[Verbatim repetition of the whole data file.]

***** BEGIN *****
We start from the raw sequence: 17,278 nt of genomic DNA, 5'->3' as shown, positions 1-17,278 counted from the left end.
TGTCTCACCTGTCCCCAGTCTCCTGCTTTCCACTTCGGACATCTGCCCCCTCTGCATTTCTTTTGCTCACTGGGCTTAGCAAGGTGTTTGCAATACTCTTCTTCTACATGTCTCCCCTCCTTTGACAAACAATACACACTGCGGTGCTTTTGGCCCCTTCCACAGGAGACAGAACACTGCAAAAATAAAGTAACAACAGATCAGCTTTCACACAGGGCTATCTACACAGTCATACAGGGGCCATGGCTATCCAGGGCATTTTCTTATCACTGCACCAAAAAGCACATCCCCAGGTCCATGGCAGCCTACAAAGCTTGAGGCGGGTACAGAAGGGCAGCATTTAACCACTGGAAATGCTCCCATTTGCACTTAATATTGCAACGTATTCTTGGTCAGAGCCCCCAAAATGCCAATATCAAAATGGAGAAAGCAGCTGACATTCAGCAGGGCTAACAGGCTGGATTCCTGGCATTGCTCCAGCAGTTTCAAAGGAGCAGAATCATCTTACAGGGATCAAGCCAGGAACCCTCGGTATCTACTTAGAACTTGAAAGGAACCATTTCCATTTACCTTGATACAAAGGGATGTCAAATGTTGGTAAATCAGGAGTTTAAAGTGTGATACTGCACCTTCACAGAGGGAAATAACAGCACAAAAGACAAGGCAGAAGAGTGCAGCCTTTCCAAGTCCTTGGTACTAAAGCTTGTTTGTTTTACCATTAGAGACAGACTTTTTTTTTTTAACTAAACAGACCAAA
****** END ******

We start from the raw sequence: 17,278 nt of genomic DNA, 5'->3' as shown, positions 1-17,278 counted from the left end.
TGTCTCACCTGTCCCCAGTCTCCTGCTTTCCACTTCGGACATCTGCCCCCTCTGCATTTCTTTTGCTCACTGGGCTTAGCAAGGTGTTTGCAATACTCTTCTTCTACATGTCTCCCCTCCTTTGACAAACAATACACACTGCGGTGCTTTTGGCCCCTTCCACAGGAGACAGAACACTGCAAAAATAAAGTAACAACAGATCAGCTTTCACACAGGGCTATCTACACAGTCATACAGGGGCCATGGCTATCCAGGGCATTTTCTTATCACTGCACCAAAAAGCACATCCCCAGGTCCATGGCAGCCTACAAAGCTTGAGGCGGGTACAGAAGGGCAGCATTTAACCACTGGAAATGCTCCCATTTGCACTTAATATTGCAACGTATTCTTGGTCAGAGCCCCCAAAATGCCAATATCAAAATGGAGAAAGCAGCTGACATTCAGCAGGGCTAACAGGCTGGATTCCTGGCATTGCTCCAGCAGTTTCAAAGGAGCAGAATCATCTTACAGGGATCAAGCCAGGAACCCTCGGTATCTACTTAGAACTTGAAAGGAACCATTTCCATTTACCTTGATACAAAGGGATGTCAAATGTTGGTAAATCAGGAGTTTAAAGTGTGATACTGCACCTTCACAGAGGGAAATAACAGCACAAAAGACAAGGCAGAAGAGTGCAGCCTTTCCAAGTCCTTGGTACTAAAGCTTGTTTGTTTTACCATTAGAGACAGACTTTTTTTTTTTAACTAAACAGACCAAA